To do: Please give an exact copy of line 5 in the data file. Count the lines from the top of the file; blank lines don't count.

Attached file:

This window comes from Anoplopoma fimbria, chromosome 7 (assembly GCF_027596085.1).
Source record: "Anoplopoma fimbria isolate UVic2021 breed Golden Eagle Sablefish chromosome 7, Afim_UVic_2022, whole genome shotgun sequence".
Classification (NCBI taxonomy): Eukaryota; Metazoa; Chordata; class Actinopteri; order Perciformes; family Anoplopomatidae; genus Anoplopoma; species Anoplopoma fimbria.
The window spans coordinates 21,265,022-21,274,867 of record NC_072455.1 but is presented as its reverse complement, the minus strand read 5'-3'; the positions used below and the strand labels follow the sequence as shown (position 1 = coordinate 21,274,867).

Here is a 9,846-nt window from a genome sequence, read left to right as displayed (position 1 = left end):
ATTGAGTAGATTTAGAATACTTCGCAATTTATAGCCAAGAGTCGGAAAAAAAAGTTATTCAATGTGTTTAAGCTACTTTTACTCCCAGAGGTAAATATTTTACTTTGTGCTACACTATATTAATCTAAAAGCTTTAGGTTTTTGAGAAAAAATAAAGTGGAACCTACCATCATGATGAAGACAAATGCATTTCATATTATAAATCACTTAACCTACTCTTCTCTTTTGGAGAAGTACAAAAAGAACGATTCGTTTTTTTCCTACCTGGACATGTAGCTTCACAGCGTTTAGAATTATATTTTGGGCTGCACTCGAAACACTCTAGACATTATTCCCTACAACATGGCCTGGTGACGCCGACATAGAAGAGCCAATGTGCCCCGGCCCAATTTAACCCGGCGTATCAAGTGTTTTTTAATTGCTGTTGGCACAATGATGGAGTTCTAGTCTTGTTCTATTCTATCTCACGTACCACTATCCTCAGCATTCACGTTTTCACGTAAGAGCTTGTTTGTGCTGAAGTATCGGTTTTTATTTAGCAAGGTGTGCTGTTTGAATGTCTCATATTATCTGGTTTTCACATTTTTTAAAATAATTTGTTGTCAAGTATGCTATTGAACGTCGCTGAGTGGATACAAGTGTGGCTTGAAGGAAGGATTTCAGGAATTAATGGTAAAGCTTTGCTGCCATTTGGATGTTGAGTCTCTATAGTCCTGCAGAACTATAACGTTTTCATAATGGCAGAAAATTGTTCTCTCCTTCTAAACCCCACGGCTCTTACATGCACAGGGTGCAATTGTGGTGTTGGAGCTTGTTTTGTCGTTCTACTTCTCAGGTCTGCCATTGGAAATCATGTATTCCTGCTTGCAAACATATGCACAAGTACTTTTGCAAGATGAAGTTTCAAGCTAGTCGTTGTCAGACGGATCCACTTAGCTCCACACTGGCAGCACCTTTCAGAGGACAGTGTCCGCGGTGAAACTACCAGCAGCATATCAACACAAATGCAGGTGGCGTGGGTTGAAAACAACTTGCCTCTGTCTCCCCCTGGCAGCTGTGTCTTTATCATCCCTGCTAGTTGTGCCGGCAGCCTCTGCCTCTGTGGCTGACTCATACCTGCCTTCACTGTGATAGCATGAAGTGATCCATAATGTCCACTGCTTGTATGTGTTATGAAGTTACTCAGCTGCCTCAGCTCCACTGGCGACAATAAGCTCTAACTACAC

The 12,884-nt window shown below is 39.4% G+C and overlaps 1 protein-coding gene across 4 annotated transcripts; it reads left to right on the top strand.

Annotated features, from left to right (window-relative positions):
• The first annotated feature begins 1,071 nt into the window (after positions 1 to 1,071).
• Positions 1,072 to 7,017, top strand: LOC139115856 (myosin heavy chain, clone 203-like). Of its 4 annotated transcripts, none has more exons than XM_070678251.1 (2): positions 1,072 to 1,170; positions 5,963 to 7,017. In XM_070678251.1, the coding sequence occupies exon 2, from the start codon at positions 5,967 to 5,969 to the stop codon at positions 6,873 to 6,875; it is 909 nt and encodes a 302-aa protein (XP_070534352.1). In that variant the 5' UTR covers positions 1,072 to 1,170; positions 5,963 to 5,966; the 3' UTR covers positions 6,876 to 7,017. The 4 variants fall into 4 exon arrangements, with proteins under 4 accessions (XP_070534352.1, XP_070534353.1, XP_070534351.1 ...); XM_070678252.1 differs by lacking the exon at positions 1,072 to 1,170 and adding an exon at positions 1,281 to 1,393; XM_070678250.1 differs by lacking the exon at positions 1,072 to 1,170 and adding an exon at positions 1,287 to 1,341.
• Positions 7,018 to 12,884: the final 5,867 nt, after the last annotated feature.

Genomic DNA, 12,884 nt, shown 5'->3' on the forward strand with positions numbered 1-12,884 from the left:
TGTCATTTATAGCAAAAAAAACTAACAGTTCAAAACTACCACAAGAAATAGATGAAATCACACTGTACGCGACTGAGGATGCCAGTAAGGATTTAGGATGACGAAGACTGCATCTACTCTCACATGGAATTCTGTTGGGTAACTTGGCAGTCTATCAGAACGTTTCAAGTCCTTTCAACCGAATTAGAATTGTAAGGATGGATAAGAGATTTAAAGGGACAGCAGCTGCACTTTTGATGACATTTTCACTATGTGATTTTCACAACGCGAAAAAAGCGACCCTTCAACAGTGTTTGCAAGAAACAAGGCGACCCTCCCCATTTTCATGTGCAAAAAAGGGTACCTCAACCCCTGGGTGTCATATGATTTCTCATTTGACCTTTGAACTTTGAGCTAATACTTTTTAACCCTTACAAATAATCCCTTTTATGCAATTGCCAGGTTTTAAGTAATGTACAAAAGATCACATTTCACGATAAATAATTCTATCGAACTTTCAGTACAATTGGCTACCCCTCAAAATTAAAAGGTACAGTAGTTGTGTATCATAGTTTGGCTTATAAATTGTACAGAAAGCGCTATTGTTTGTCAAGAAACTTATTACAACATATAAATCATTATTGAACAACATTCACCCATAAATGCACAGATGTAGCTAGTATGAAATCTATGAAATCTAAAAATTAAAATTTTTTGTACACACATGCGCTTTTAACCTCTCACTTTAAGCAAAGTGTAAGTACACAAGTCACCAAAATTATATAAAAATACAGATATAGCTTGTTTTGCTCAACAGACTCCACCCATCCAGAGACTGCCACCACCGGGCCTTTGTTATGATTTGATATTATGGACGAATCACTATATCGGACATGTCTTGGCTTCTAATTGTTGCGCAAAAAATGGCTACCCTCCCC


Here is a 9,846-nt window from a genome sequence, read left to right as displayed (position 1 = left end):